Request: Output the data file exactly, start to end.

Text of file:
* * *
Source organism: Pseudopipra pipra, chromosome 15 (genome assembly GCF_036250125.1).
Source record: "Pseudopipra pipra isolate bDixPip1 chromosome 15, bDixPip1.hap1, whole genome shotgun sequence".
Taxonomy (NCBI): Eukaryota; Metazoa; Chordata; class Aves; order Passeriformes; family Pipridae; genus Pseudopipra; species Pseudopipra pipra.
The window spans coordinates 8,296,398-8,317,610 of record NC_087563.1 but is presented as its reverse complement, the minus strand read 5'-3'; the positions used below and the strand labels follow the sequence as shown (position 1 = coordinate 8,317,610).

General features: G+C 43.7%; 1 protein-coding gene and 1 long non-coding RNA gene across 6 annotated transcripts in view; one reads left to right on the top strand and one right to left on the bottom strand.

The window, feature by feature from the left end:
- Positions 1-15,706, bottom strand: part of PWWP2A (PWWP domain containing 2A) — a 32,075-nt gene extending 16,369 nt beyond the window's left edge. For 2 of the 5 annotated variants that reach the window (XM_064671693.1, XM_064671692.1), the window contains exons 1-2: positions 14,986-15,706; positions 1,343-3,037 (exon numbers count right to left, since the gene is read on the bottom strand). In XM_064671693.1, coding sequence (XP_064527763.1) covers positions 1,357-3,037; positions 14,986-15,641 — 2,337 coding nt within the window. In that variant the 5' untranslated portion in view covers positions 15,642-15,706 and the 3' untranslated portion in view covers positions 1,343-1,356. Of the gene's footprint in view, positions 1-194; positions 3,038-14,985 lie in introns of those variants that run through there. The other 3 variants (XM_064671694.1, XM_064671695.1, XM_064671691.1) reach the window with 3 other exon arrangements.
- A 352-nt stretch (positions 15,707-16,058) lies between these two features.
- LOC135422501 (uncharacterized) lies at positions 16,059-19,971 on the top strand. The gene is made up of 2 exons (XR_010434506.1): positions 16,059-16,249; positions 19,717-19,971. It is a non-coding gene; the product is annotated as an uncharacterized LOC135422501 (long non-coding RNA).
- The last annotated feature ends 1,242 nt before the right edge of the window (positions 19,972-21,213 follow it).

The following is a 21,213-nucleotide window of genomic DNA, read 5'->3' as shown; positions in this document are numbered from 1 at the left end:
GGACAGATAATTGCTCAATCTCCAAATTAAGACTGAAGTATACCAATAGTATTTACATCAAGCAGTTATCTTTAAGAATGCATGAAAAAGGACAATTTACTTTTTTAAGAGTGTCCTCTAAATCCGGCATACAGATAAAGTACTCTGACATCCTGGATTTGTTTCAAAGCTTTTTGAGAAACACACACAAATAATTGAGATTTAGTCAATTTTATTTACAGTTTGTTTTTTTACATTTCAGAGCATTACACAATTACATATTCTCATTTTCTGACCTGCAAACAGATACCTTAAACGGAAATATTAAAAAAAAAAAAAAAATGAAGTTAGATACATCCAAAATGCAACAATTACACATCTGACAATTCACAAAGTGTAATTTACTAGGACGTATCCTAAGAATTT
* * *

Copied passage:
Source organism: Pseudopipra pipra, chromosome 15 (genome assembly GCF_036250125.1).
Source record: "Pseudopipra pipra isolate bDixPip1 chromosome 15, bDixPip1.hap1, whole genome shotgun sequence".
Taxonomy (NCBI): Eukaryota; Metazoa; Chordata; class Aves; order Passeriformes; family Pipridae; genus Pseudopipra; species Pseudopipra pipra.
The window spans coordinates 8,296,398-8,317,610 of record NC_087563.1 but is presented as its reverse complement, the minus strand read 5'-3'; the positions used below and the strand labels follow the sequence as shown (position 1 = coordinate 8,317,610).

General features: G+C 43.7%; 1 protein-coding gene and 1 long non-coding RNA gene across 6 annotated transcripts in view; one reads left to right on the top strand and one right to left on the bottom strand.

The window, feature by feature from the left end:
- Positions 1-15,706, bottom strand: part of PWWP2A (PWWP domain containing 2A) — a 32,075-nt gene extending 16,369 nt beyond the window's left edge. For 2 of the 5 annotated variants that reach the window (XM_064671693.1, XM_064671692.1), the window contains exons 1-2: positions 14,986-15,706; positions 1,343-3,037 (exon numbers count right to left, since the gene is read on the bottom strand). In XM_064671693.1, coding sequence (XP_064527763.1) covers positions 1,357-3,037; positions 14,986-15,641 — 2,337 coding nt within the window. In that variant the 5' untranslated portion in view covers positions 15,642-15,706 and the 3' untranslated portion in view covers positions 1,343-1,356. Of the gene's footprint in view, positions 1-194; positions 3,038-14,985 lie in introns of those variants that run through there. The other 3 variants (XM_064671694.1, XM_064671695.1, XM_064671691.1) reach the window with 3 other exon arrangements.
- A 352-nt stretch (positions 15,707-16,058) lies between these two features.
- LOC135422501 (uncharacterized) lies at positions 16,059-19,971 on the top strand. The gene is made up of 2 exons (XR_010434506.1): positions 16,059-16,249; positions 19,717-19,971. It is a non-coding gene; the product is annotated as an uncharacterized LOC135422501 (long non-coding RNA).
- The last annotated feature ends 1,242 nt before the right edge of the window (positions 19,972-21,213 follow it).

The following is a 21,213-nucleotide window of genomic DNA, read 5'->3' as shown; positions in this document are numbered from 1 at the left end:
GGACAGATAATTGCTCAATCTCCAAATTAAGACTGAAGTATACCAATAGTATTTACATCAAGCAGTTATCTTTAAGAATGCATGAAAAAGGACAATTTACTTTTTTAAGAGTGTCCTCTAAATCCGGCATACAGATAAAGTACTCTGACATCCTGGATTTGTTTCAAAGCTTTTTGAGAAACACACACAAATAATTGAGATTTAGTCAATTTTATTTACAGTTTGTTTTTTTACATTTCAGAGCATTACACAATTACATATTCTCATTTTCTGACCTGCAAACAGATACCTTAAACGGAAATATTAAAAAAAAAAAAAAAATGAAGTTAGATACATCCAAAATGCAACAATTACACATCTGACAATTCACAAAGTGTAATTTACTAGGACGTATCCTAAGAATTT